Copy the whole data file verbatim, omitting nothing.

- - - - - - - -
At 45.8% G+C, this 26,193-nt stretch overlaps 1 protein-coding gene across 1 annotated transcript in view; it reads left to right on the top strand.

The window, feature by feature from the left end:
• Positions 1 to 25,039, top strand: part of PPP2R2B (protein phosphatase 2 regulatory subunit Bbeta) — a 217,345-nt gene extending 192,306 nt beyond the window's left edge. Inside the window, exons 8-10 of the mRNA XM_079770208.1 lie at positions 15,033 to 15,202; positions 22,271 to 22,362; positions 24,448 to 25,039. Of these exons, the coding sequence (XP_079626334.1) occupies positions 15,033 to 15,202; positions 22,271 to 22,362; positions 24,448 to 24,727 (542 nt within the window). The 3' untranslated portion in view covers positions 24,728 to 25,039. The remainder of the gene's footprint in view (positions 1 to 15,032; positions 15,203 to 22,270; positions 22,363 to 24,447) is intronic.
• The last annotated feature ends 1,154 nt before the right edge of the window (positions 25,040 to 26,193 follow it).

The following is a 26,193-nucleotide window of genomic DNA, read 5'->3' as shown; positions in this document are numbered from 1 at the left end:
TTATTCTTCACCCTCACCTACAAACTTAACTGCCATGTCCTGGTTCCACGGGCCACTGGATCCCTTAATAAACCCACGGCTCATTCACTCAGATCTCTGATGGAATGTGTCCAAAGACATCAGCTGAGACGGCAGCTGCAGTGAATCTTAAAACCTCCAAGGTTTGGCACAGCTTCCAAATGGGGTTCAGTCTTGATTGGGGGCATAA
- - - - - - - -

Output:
At 45.8% G+C, this 26,193-nt stretch overlaps 1 protein-coding gene across 1 annotated transcript in view; it reads left to right on the top strand.

The window, feature by feature from the left end:
• Positions 1 to 25,039, top strand: part of PPP2R2B (protein phosphatase 2 regulatory subunit Bbeta) — a 217,345-nt gene extending 192,306 nt beyond the window's left edge. Inside the window, exons 8-10 of the mRNA XM_079770208.1 lie at positions 15,033 to 15,202; positions 22,271 to 22,362; positions 24,448 to 25,039. Of these exons, the coding sequence (XP_079626334.1) occupies positions 15,033 to 15,202; positions 22,271 to 22,362; positions 24,448 to 24,727 (542 nt within the window). The 3' untranslated portion in view covers positions 24,728 to 25,039. The remainder of the gene's footprint in view (positions 1 to 15,032; positions 15,203 to 22,270; positions 22,363 to 24,447) is intronic.
• The last annotated feature ends 1,154 nt before the right edge of the window (positions 25,040 to 26,193 follow it).

The following is a 26,193-nucleotide window of genomic DNA, read 5'->3' as shown; positions in this document are numbered from 1 at the left end:
TTATTCTTCACCCTCACCTACAAACTTAACTGCCATGTCCTGGTTCCACGGGCCACTGGATCCCTTAATAAACCCACGGCTCATTCACTCAGATCTCTGATGGAATGTGTCCAAAGACATCAGCTGAGACGGCAGCTGCAGTGAATCTTAAAACCTCCAAGGTTTGGCACAGCTTCCAAATGGGGTTCAGTCTTGATTGGGGGCATAA